Q: I am unable to.

K: Yes, same thing, sir. Are you unable? Be honest, sir, are you unable?

Q: I am trying meditation

K: Ah! When you have toothache or pain you go to the dentist, don't you?

Q: Yes, sir.

K: You don't say, I am trying to go to the dentist. (Laughter) Yes, sir, you are all playing with words.

Sir, we have the idea, a concept, a tradition that I am different from my anger. I am the atman and all that kind of stuff, I am different from everything, I am the watcher. Right? I am the controller. As that gentleman points out very clearly, that if I don't do anything now, that is, I won't be attached, I won't do anything about my attachment, I won't do anything about my anger, envy, will death end all that? That is his question - right, sir?

Q: Yes, sir.

K: Yes, sir. That means if I don't stop all that now, I will be like this tomorrow, won't I? I will be like this till I die. Right?

Q: Yes, sir.

K: Then what happens after that?

Q: That I don’t know, sir.

K: Then why - as you don't know, why don't you do this first? Do you understand my question, sir? You don't know actually what happens after death. You may believe in reincarnation, you may believe in the future. Right? You may believe, I am not sir, please, I am an ordinary person.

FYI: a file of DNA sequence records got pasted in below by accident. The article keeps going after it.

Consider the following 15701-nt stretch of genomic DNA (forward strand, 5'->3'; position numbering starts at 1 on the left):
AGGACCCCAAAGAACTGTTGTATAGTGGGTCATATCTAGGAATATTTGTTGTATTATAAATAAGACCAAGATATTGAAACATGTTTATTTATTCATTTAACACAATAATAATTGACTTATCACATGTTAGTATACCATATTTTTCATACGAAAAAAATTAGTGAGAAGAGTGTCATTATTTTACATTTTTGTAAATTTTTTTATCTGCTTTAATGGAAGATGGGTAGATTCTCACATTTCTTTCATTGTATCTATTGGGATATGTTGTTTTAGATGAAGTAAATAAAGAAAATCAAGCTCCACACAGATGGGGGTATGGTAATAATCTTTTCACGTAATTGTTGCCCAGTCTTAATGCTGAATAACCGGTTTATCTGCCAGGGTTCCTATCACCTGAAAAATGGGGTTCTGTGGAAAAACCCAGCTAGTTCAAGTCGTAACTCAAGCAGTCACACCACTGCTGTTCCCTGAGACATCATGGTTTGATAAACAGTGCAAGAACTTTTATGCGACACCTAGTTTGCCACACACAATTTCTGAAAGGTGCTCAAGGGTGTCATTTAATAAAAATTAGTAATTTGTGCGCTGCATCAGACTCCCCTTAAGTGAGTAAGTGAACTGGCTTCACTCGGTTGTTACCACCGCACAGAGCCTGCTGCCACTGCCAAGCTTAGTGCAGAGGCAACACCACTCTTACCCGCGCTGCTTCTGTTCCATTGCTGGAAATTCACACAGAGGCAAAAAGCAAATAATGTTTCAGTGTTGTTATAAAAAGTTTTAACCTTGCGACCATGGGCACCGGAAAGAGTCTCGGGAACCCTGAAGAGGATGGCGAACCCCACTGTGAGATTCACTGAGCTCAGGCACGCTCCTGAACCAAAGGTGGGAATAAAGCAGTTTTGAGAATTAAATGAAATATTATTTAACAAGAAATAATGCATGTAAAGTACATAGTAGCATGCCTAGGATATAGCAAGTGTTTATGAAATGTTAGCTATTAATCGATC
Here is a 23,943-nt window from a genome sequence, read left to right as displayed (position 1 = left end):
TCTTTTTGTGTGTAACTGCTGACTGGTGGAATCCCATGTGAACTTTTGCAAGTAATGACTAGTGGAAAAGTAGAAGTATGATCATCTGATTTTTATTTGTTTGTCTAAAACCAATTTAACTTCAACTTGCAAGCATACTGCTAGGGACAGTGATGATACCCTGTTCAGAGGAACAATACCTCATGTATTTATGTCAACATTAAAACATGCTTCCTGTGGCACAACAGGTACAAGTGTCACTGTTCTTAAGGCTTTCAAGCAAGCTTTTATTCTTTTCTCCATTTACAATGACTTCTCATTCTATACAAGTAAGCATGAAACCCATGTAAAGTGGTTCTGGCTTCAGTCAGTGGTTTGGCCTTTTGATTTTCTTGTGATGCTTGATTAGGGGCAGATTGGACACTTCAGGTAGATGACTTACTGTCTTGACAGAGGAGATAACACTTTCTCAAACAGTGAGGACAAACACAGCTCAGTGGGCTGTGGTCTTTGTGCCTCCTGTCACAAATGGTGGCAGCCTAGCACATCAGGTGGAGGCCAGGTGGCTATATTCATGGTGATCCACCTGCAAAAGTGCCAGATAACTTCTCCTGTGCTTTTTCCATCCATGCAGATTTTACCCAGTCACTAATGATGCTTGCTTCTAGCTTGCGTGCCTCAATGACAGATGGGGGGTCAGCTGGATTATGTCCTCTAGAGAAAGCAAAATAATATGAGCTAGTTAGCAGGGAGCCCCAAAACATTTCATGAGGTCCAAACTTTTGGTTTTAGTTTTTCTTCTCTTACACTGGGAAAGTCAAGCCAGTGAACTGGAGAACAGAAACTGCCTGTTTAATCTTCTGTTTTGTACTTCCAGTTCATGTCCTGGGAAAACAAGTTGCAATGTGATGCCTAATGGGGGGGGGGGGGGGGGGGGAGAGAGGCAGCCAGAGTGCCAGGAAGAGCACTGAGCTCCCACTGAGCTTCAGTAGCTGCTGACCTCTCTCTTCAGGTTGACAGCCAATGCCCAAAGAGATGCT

Q: I believe it may be total annihilation.

K: What?

Q: It may be total annihilation.

K: May be.

Q: I don’t know.

K: You don't know. So why not begin now? Sir, if I don't know what I am going to be in a year's time - I may die, and if I am going to die in two years time, why not begin now, which means don't be attached. Can you, will you? Not try. Do it!

This is our trouble. You always say, 'I am going to try'. You don't say that when you are hungry, when you are sexually demanding, you don't say, 'I will think about it'. So, sir, don't play with this kind of thing.

Q: So I have to become a dead body just now? (Laughter)

K: Do we realise what our life is? What is your life, sir?

Q: Hunger, anxiety, fears.

K: All that - why not end it now?

Q: I can’t end hunger.

K: I never said - those are biological demands, but psychologically - anger, envy, jealousy, hate, attachment - can't you end all that? Of course, one can. Then do it! Talk to your wife or your husband, to your neighbour, gently, quietly, with affection, with care. Sir, you make me cry! You don't listen to all this.

Well sirs, sit quietly, shall we, for a few minutes?